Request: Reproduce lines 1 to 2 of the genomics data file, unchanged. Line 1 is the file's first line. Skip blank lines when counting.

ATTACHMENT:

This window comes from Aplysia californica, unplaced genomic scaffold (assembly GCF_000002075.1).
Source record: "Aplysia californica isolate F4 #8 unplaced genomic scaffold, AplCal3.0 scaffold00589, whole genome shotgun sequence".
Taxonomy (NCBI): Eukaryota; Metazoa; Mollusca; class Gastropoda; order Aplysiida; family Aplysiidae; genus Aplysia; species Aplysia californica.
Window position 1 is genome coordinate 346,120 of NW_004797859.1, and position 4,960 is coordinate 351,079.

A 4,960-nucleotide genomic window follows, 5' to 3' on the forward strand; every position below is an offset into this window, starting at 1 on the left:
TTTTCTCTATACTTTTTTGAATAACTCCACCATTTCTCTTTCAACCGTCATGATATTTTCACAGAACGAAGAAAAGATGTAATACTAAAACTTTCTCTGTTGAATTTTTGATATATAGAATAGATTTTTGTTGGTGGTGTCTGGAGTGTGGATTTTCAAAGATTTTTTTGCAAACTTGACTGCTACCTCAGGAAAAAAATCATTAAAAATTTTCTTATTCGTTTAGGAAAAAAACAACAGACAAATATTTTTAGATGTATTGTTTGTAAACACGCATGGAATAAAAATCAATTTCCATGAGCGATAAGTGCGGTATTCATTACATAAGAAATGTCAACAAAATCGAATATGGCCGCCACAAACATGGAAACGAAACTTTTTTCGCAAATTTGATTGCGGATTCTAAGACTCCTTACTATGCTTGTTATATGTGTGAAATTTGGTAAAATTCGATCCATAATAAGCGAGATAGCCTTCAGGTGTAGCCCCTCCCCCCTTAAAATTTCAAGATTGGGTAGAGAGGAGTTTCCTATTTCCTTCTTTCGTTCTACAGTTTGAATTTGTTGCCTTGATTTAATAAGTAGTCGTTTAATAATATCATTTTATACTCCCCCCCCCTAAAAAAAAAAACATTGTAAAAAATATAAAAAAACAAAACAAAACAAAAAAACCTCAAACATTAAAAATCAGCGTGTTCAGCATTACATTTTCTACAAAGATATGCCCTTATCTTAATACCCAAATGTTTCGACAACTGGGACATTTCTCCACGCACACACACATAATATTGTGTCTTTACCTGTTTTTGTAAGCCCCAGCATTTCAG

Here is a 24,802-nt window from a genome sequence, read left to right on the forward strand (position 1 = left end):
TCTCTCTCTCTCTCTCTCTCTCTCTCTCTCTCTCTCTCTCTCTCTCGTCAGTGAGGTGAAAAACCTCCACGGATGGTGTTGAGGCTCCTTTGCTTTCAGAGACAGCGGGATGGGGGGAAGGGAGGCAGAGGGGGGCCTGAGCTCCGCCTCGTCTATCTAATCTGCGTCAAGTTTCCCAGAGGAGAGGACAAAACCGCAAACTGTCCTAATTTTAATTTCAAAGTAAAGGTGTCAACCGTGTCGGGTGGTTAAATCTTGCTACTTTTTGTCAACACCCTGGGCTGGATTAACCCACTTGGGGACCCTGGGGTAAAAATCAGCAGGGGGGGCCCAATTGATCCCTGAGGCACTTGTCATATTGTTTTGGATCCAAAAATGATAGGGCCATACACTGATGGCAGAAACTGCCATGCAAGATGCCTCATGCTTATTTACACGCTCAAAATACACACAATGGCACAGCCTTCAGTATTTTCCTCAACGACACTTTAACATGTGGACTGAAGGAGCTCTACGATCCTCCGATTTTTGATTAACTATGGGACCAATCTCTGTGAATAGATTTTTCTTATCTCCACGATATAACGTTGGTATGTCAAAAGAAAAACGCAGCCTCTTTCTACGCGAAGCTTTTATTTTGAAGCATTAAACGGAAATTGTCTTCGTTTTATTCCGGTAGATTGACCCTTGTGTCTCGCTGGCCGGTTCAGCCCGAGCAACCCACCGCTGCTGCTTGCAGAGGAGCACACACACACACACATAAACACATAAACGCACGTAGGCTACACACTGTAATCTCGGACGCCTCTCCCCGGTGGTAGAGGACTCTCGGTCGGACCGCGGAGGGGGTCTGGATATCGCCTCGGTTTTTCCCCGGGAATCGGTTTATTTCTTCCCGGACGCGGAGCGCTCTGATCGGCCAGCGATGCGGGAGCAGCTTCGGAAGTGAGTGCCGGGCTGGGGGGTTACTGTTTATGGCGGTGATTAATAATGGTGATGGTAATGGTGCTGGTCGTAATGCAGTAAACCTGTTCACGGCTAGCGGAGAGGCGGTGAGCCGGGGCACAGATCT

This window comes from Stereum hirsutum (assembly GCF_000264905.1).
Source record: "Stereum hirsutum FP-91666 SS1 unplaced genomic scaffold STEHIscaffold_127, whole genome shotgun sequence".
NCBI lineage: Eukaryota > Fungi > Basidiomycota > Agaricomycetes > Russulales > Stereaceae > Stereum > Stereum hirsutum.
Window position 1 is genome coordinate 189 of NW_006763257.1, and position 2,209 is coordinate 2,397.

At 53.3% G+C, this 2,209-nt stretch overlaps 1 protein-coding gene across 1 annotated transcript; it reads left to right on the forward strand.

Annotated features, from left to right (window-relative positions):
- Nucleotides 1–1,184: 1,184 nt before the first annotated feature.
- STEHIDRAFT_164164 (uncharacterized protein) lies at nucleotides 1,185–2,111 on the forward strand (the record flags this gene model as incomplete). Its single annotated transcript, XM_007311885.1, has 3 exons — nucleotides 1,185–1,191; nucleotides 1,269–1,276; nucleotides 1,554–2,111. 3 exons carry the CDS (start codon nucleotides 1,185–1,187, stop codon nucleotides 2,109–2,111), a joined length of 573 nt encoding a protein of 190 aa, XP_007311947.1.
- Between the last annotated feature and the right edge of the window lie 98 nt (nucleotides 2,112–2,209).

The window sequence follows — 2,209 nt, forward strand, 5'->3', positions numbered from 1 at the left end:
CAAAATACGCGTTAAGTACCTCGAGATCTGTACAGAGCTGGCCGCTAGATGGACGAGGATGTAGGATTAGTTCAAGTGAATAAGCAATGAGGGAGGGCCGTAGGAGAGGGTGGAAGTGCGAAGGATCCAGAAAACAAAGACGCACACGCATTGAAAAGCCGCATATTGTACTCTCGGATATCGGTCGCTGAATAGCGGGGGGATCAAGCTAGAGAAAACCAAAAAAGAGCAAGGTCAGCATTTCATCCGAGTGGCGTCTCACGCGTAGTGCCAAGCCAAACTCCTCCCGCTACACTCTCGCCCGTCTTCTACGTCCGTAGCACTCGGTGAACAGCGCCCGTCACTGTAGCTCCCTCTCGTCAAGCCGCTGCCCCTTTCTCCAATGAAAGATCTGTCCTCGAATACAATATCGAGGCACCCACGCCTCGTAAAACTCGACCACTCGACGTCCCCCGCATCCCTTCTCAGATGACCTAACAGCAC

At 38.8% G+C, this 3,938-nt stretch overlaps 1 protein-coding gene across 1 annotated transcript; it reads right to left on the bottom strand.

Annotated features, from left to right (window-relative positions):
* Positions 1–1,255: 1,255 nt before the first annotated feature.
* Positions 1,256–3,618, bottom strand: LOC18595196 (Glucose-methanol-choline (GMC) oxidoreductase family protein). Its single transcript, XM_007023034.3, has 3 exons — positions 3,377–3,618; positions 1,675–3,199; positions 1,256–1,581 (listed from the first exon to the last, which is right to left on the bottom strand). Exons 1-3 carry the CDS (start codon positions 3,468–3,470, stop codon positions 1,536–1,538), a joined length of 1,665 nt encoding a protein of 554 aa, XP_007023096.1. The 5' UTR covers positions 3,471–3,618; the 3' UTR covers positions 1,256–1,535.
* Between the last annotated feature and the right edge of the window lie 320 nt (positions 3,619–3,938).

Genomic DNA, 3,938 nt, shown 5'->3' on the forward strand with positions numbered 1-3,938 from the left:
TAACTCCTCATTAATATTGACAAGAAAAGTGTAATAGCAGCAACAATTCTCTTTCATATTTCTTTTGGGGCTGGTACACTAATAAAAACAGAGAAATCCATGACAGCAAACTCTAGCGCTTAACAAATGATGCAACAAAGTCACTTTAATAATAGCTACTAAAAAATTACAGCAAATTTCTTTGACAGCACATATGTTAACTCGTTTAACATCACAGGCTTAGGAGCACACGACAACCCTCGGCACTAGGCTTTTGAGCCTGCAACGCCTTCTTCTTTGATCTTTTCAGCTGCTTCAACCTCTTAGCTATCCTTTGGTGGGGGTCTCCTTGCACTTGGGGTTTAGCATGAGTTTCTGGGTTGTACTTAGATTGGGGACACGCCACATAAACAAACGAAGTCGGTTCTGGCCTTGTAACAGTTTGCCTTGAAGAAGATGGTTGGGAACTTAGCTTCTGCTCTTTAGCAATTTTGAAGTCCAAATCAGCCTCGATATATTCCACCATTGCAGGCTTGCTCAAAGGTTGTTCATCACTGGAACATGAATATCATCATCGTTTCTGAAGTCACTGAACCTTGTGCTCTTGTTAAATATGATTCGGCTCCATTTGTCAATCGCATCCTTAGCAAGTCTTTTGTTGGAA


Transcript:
This window comes from Aplysia californica, unplaced genomic scaffold (assembly GCF_000002075.1).
Source record: "Aplysia californica isolate F4 #8 unplaced genomic scaffold, AplCal3.0 scaffold00589, whole genome shotgun sequence".